Cedarwood Benefits

Latin Name

Juniperus virginiana


North America, Middle East, Himalayas, Lebanon

Parts Used

Bark, Needles, Leaves

Traditional Use and Health Benefits

The Cedar is a coniferous tree that is a close relation of the fir. Its aromatic wood and resinous oil have been revered by humans for thousands of years. It has a rich and well documented history of use and was the source of one of mankind’s earliest perfumes!

Traditionally, the oil was used by Native Americans to enhance spiritual communion and to promote feelings of positivity. It was also use in its native countries to stimulate hair growth and to treat various skin conditions.

Cedarwood Benefits

Hair Loss

Alopecia areata is a common and distressing cause of hair loss. It is an autoimmune condition where the immune system attacks the hair follicles, causing clumps of hair to fall out.

A 1998 study by the Department of Dermatology at the Aberdeen Royal Infirmary to eighty-six patients who had been diagnosed with alopecia areata. They were split into two groups and one group was instructed to massage the essential oils of Cedarwood, Thyme, Rosemary and Lavender (diluted in a carrier oil), into their scalps. The control group just massaged their scalps with the carrier oils. The results were remarkable – the subjects in the control group saw a 15 percent increase in hair growth, whilst the subjects who used the essential oils experienced a 50 percent increase in hair regrowth. The study concluded; “The results show aromatherapy to be a safe and effective treatment for alopecia areata. Treatment with these essential oils was significantly more effective than treatment with the carrier oil alone.”

Cedarwood is thought to promote hair growth by balancing the oil producing glands in the scalp. Its essential oil also stimulates hair follicles to trigger circulation in the scalp, helping to catalyse hair growth.

Skin Health

One of the most common uses of Cedarwood essential oil is in the treatment of eczema – in particular, a type of eczema known as “Seborrheic Eczema” (or Seborrheic Dermatitis). Considered a chronic form of eczema, it appears on the body where there are a lot of oil-producing (sebaceous) glands like the upper back, nose and scalp. The exact cause of seborrheic eczema is unknown, although genes and hormones play a role. Microorganisms that live on the skin naturally can also contribute to this condition.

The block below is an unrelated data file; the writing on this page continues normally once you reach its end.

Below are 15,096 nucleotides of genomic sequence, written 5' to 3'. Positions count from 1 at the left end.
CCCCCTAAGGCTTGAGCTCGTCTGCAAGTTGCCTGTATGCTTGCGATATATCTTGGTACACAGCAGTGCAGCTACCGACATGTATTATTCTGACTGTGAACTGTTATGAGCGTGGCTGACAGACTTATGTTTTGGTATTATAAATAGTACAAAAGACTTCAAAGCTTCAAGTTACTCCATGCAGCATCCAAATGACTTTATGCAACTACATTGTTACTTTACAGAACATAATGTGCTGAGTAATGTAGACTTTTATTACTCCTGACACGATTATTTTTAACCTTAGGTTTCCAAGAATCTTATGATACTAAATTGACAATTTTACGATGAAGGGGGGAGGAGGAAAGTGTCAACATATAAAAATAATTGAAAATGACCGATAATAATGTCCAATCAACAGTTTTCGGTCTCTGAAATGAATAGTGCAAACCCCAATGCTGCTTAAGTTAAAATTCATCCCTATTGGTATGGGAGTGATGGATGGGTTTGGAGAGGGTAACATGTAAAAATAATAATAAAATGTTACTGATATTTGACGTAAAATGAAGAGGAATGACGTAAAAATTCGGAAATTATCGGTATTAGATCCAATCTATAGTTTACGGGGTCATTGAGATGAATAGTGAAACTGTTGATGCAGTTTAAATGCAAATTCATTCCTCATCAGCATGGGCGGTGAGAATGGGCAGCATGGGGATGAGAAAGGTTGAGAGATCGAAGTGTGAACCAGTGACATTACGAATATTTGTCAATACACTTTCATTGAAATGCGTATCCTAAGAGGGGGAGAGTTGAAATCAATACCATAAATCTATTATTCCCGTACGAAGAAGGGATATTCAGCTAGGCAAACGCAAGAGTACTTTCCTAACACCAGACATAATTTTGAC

Blending Cedarwood with Coconut Oil creates a powerfully anti-fungal and anti-microbial balm that will help to soothe and calm outbreaks of this unpleasant condition.

Cedarwood essential oil can also help to treat and protect the skin against acne. It prevents the clogging of skin pores and creates a protective barrier against acne causing particles and bacteria.

Respiratory Conditions

Coughs – in particular dry coughs – respond well to Cedarwood essential oil. With anti-spasmodic and expectorant qualities, diffusing Cedarwood in an oil burner or blending it with a carrier oil to create a chest rub can ease irritation and reduce coughing fits.

It can also help to clear phlegm and other breathing difficulties that accompany colds and flu.


Cedarwood is rich in the active compounds cedrol, beta-cedrene and thujopsene, which are natural diuretics. Diuretics increase the flow of urine which helps to cleanse the body of excess fluids, flush out toxins and stimulate the kidneys.

The essential oil can be diluted and massaged into the abdomen or bladder region to help eliminate waste and excess fluids.


The aforementioned active component in Cedarwood, cedrol, has a sedative effect as well as enhancing wellbeing by stimulating the production of serotonin.

Diffuse the essential oil in your bedroom or add to a relaxing night-time bath to take advantage of its natural sedative qualities.

Typical Use

Cedarwood Essential Oil

Use 6-8 drops of essential oil in a bath, 2 -4 drops of oil in an oil burner and 10 -18 drops per 30ml of carrier oil. See Essential Oil Dosage Chart

Folklore and History

Cedarwood was an important part of ancient culture. The Sumerians believed that Cedar groves were the dwelling places of the gods and burned cedar in their ceremonies. Mentioned in both the bible and the talmud, Cedar was used to build important buildings in ancient times, including King Solomon's Temple and the palaces of David and King Solomon.

The ancient Egyptians used the resinous oil of the cedar for embalming. They also used the tree’s wood for making sarcophagi (coffins), some of which are still in excellent condition after 3,000 years. Noah was supposed to have prepared an offering of cedarwood and myrtle incense to give thanks for surviving the flood. Cedarwood was also burned as incense in Tibetan monasteries.


Sesquiterpenes as cadinene, cedrene, thujopsene, cuparene, alcohols as cedrol, cedrenol, widdrol, y-eudesmol.


For external use only. Do not use in pregnancy. 

Essential oils need to be diluted first; never apply an essential oil directly to the skin. Avoid contact with eyes and mouth.